Chris James, 28-year-old poet and playwright from Little Rock, admits there are moments in his new social comedy “Dear Black People” (Nov. 17-18 at Ashé Cultural Arts Center) that might touch a nerve.
In a scene called “Attempted Robbery,” the show takes on the mostly friendly and often hilarious insult battles known as roasts.
“One of the most popular concepts in roasting in the black community is talking about things like our hair and our skin complexion,” said James. “Jokes like, ‘Boy, you so black, if I turn the lights off I won’t see nothing but your teeth and eyes.’ Or, ‘Your nose is so big I bet you can smell what The Rock is cooking.’”
James has fun with the jokes, but he also examines the unintended consequences.
“We call the scene ‘Attempted Robbery” because from a very early age we are attempting to rob each other of what’s beautiful about us,” said James. “It’s what makes us different — our nappy hair, our dark skin, our big lips and noses.”
That's just one of the complications and complexities that James explores in “Dear Black People,” a one-act show featuring a cast of six performers addressing issues James believes are essential to understanding the contemporary black experience.
The show is making a return engagement to New Orleans. It was presented Aug. 5 at Ashé, during a fierce storm that flooded major parts of the city.
"Despite that, folks showed up, stayed, waited out the power outage and saw an amazing show," said Viola Johnson Blunt, communications director for Ashe, the Central City community and art facility.
James said he set out to write a play about black culture in America and stereotypes perpetuated in the black community.
“It talks about conflicts such as low self-esteem in the black community, the effects of hip-hop music in the black community, and this myth of black criteria, this unspoken list about what it takes to be black,” he said.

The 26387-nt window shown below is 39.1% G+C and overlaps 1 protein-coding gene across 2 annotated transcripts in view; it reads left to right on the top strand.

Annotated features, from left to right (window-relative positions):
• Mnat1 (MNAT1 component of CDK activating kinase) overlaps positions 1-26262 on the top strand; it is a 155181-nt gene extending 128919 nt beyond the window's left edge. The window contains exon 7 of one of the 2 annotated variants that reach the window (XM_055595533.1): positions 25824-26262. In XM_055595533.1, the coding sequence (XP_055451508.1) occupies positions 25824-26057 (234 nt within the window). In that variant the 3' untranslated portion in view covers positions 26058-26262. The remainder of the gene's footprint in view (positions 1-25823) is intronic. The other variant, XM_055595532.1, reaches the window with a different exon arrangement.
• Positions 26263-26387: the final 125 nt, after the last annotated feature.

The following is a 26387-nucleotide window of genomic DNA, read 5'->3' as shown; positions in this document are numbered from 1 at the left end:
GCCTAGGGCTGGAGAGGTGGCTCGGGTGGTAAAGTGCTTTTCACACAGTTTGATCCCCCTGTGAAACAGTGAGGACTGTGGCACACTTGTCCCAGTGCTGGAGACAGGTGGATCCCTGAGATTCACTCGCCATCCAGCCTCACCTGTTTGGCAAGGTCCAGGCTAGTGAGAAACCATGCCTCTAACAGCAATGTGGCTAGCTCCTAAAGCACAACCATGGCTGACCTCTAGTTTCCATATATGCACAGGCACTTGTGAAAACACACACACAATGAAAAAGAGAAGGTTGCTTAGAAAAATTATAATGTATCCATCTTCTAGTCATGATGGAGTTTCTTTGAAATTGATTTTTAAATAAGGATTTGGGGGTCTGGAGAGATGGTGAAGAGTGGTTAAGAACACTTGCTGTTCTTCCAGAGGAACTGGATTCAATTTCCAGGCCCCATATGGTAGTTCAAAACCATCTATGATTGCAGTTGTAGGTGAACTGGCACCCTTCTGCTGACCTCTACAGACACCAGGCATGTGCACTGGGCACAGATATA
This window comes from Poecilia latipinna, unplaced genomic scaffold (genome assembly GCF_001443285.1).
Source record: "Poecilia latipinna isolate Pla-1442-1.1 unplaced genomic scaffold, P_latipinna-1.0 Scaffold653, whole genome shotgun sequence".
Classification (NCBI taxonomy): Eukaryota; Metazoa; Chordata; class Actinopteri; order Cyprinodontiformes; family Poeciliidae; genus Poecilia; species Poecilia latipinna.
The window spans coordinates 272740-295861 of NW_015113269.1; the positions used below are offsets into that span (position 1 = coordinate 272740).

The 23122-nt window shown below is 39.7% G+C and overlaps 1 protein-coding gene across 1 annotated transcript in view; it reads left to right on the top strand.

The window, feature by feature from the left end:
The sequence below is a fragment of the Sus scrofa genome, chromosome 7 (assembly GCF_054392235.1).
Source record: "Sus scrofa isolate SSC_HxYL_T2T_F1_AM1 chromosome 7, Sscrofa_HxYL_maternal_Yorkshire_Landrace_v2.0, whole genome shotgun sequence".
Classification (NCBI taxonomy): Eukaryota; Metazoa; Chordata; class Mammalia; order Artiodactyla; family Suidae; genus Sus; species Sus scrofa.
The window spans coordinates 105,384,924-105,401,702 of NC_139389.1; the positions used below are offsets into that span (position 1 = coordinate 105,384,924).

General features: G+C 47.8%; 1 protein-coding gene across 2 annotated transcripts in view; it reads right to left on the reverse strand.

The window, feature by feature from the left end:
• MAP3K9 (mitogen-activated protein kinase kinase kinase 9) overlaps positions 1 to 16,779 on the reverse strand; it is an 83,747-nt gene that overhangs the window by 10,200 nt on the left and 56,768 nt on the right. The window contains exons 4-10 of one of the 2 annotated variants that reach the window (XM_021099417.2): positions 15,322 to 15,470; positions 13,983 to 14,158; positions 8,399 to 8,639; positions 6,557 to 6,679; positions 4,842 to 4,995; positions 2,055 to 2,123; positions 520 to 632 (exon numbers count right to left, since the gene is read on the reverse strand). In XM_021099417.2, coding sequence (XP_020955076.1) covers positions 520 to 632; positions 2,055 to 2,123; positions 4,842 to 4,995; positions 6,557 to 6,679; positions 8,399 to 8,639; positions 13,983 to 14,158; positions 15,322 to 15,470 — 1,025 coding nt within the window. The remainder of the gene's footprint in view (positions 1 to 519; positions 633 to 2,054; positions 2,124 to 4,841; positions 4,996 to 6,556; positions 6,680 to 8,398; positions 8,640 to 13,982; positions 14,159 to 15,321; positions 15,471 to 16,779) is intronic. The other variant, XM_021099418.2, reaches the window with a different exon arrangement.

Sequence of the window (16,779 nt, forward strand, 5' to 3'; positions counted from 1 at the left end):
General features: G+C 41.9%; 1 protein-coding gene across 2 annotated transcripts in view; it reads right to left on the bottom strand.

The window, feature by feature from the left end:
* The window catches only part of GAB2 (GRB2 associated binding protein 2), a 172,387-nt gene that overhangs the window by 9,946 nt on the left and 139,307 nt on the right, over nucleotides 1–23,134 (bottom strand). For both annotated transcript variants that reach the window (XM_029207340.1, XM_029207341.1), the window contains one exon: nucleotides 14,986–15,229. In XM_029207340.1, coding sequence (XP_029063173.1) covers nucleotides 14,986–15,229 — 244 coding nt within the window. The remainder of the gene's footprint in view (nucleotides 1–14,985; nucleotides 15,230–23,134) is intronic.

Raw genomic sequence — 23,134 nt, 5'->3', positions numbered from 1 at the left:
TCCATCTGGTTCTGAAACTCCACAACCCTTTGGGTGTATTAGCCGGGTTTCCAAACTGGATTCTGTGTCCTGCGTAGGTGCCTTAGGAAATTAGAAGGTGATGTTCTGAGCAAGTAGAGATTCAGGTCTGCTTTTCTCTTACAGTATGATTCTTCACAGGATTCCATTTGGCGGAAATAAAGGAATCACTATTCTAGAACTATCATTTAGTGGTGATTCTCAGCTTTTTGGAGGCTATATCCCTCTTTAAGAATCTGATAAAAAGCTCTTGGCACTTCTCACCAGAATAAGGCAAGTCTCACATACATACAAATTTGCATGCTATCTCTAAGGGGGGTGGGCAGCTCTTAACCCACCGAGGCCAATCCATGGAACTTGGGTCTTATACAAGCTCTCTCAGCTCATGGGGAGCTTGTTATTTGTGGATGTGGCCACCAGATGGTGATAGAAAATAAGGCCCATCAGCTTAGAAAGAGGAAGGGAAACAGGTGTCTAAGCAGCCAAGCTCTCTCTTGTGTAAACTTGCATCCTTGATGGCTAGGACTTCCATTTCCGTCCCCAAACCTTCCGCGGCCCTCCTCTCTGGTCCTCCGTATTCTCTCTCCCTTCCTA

“I wanted to write a short piece that serves as almost a letter to black people, a public service announcement — this is what we do, this is what we need to stop doing, these are the solutions.”
While James describes his younger self as “a kid who felt like he didn’t have a voice,” the accomplished poet, playwright and teacher not only found his voice, but he’s now inspiring others to do the same.
“Dear Black People” has played in Little Rock, Memphis and Atlanta, and after each performance there’s an opportunity for audiences to discuss their own views on the issues raised in the show.
When James isn’t taking the conversation to the stage, he’s taking it to schools. As an integrated arts educator, James has partnered with schools in Arkansas and Georgia to visit classrooms and teach creative writing and poetry to kids of all ages.
As his inspiration, he cites writers like Shakespeare and Ntozake Shange (whose 1975 poetic drama “For Colored Girls Who Have Considered Suicide When the Rainbow Is Enuf” was especially influential), but he also recalls a seventh-grade science teacher, Pilar Murphy, who caught him writing poems in the back of her classroom and, much to his surprise, encouraged him to keep at it.
“Poetry saved my life, and I’ve seen it impact the lives of young people across the country,” James said. “It’s important to me to offer poetry as an outlet for young people, because they do have something to say. Their voices do matter.”
James hopes that his voice will resonate not just within the black community, but beyond. He believes that developing cross-cultural competencies is essential for navigating an increasingly polarized and divisive society, and that requires more than just preaching to the choir.
“This isn’t just a play for black people, it isn’t just for young people or old people. It’s a play for everybody,” James said. “This play is meant to be a mirror for some, and a cultural baptism for others.”
"Dear Black People"
WHEN: Nov. 17-18
WHERE: Ashé Cultural Arts Center
1712 Oretha Castle Haley Blvd.
TICKETS: $20/$30 VIP
INFO: (504) 569-9070